Tag Archives: antioxidants

5 Delicious Foods With Antioxidants

Cranberries

Around this time of year, I begin to miss the bright, colorful fruits and vegetables that I can find fresh in the farmer’s market during the summer. It seems that eating healthy during the summer is sometimes easier, because there is an abundance of fresh, nutrient-dense foods at your fingertips. But getting health-boosting nutrients, like antioxidants, is important all year long. Continue reading 5 Delicious Foods With Antioxidants

Cloves: The New Super Food?

Cloves

are the new healthy super spice because of the high levels of natural antioxidants.

Spanish researchers discovered the spice

cloves

was the best antioxidant because of the high levels of phenolic compounds it contained.

Antioxidants are crucial in keeping food fresh and the findings could have wide-ranging implications for the food industry.

Cloves

are also believed to have health benefits.

The study has been hailed as a win for the push towards more natural foods as cloves would be able to replace synthetic antioxidants which are currently used by manufacturers to make food last longer.

Professor Juana Fernández-López, from Spain’s Miguel Hernández University, said cloves were a versatile spice.

“Out of the five antioxidant properties tested, cloves had the highest capacity to give off hydrogen, reduced lipid peroxidation well, and was the best iron reducer”, she said.

The research study, published in the latest issue of the Flavour and Fragrance Journal, ranked the spice as the best natural antioxidant.

clovesProf Fernandez-Lopez said: “The results show that use of the natural oxidants occurring in spices used in the Mediterranean diet, or their extracts, is a viable option for the food industry, as long as the characteristics of the food product are not affected.

“These substances exhibit high antioxidant capacity, and could have beneficial effects for health.”

The researchers also evaluated the antioxidant effect of the essential oils from other spices used in the Mediterranean diet oregano, thyme, rosemary, and sage.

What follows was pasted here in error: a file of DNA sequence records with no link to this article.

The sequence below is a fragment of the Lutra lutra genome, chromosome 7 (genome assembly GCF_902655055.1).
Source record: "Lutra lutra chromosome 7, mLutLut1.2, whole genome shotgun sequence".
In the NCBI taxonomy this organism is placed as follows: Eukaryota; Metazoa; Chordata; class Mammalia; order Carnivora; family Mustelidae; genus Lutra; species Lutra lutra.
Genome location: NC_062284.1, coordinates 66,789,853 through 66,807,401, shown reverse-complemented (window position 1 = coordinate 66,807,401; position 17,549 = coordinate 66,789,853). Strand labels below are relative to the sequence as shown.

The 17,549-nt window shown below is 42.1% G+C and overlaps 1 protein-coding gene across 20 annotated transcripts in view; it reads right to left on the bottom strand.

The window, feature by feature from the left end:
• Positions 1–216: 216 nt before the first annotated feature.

They were trying to find out if these spices could be used into food products, especially meat, as natural antioxidants.

Prof Fernandez-Lopez said antioxidants kept food fresh because it delayed lipid oxidation.

“Lipid oxidation is one of the main reasons for foods deteriorating, and causes a significant reduction in their nutritional value, as well as loss of taste”, she said.

“These alterations lead to a reduction in the useful lifespan of the food product. To avoid such deterioration, the food industry uses synthetic antioxidants in its products.

“However, as these are chemical compounds, questions have been raised about their potential toxicity and side-effects.”

Prof Fernandez-Lopez said there was a growing interest in using plant-based products with potential antioxidant activity, in order to replace the synthetic antioxidants with “natural” substances.

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Strawberries As A Home Remedy

Strawberries

sure surprised me…

Many foods are valuable sources of antioxidants. But researchers have recently ranked the 50 best antioxidant sources among commonly eaten foods and found

strawberries

to be quite exceptional.

When total antioxidant capacity was measured,

strawberries

ranked 27th best among U.S. foods. In addition, when only fruits were considered, strawberries came out 4th among all fruits (behind blackberries, cranberries, and raspberries).

Since many foods (for example, spices and seasonings) are seldom consumed in amounts as large as 3.5 ounces, researchers also looked at common serving sizes for all foods and their total antioxidant capacity.